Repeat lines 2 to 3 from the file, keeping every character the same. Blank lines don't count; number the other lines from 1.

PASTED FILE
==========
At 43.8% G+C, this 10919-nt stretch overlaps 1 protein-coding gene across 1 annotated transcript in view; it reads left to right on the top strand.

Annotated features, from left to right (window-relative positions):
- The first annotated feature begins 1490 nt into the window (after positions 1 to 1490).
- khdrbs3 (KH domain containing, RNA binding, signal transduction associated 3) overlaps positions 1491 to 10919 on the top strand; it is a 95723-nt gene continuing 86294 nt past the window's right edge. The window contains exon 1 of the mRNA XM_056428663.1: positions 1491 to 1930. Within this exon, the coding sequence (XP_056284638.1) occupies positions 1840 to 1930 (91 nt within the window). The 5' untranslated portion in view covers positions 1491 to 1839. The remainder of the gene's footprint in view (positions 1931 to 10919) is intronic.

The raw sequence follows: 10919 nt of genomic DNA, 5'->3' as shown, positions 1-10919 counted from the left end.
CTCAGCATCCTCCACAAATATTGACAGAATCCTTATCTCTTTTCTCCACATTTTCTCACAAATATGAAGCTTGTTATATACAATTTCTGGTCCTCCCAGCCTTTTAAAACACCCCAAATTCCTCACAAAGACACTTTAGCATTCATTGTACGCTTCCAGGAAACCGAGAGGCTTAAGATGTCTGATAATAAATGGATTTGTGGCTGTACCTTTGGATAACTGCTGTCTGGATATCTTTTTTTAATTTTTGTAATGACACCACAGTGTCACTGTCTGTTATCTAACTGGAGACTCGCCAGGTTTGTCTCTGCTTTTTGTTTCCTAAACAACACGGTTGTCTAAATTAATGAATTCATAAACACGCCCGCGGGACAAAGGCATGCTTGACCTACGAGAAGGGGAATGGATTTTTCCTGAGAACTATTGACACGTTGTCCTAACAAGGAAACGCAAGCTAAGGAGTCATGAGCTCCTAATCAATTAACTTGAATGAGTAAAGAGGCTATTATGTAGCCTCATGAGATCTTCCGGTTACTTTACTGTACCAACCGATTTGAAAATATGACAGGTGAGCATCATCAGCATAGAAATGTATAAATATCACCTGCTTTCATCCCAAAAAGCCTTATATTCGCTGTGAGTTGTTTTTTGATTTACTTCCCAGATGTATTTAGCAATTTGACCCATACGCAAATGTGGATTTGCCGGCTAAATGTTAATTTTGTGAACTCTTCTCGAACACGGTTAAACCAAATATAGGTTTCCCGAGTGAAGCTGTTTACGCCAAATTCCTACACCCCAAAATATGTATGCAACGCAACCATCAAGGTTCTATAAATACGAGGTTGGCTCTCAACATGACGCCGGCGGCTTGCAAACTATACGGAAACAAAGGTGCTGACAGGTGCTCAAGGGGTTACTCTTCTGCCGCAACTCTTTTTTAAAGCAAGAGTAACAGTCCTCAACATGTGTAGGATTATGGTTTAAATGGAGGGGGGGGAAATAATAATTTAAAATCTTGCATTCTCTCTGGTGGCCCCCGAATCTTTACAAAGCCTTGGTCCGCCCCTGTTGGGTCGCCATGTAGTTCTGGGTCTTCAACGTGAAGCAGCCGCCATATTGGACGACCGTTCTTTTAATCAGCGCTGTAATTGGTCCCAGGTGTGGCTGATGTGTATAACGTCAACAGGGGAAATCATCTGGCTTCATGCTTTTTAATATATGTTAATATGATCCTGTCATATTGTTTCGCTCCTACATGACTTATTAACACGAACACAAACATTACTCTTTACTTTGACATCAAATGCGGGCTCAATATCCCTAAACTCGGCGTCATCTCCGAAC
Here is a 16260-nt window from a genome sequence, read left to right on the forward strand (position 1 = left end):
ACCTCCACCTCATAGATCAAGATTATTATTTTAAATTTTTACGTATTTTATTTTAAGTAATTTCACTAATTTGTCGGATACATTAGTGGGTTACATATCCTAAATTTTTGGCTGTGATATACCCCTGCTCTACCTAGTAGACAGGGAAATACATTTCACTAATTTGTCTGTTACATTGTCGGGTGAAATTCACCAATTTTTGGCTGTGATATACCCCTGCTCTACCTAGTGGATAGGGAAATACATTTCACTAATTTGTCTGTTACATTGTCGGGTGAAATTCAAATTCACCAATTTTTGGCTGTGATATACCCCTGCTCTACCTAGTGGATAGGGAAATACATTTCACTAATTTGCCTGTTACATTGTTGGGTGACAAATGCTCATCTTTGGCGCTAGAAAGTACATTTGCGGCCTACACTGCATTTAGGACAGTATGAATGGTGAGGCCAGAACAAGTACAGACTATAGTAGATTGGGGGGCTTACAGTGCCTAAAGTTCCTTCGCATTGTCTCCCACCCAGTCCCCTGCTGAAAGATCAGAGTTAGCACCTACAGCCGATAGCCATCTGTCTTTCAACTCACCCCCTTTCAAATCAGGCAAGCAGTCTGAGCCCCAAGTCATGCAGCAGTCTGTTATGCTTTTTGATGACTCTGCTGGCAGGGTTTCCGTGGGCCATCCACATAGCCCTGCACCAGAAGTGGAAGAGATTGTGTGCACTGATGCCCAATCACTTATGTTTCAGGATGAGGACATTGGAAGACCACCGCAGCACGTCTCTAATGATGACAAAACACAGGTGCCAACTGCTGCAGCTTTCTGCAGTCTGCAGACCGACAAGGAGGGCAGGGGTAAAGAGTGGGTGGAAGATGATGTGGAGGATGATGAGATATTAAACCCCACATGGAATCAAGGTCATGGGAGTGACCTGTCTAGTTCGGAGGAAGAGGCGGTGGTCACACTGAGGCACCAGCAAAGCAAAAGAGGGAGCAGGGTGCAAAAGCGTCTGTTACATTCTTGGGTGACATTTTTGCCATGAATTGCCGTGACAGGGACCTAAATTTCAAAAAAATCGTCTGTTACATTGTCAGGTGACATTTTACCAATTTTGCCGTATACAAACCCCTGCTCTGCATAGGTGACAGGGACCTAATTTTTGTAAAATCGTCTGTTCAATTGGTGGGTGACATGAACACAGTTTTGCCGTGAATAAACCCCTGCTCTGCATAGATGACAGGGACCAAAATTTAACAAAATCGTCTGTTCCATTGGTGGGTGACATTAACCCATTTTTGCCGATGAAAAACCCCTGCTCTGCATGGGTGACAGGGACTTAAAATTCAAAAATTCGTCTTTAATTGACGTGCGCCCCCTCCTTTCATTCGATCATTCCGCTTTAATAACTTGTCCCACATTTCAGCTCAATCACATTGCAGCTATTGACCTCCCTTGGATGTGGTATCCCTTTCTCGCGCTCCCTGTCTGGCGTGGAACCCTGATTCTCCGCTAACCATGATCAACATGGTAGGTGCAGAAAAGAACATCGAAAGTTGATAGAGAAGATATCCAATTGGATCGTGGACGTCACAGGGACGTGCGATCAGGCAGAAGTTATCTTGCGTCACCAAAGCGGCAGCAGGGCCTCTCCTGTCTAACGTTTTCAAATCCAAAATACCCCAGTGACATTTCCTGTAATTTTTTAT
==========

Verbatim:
Annotated features, from left to right (window-relative positions):
- The first annotated feature begins 1490 nt into the window (after positions 1 to 1490).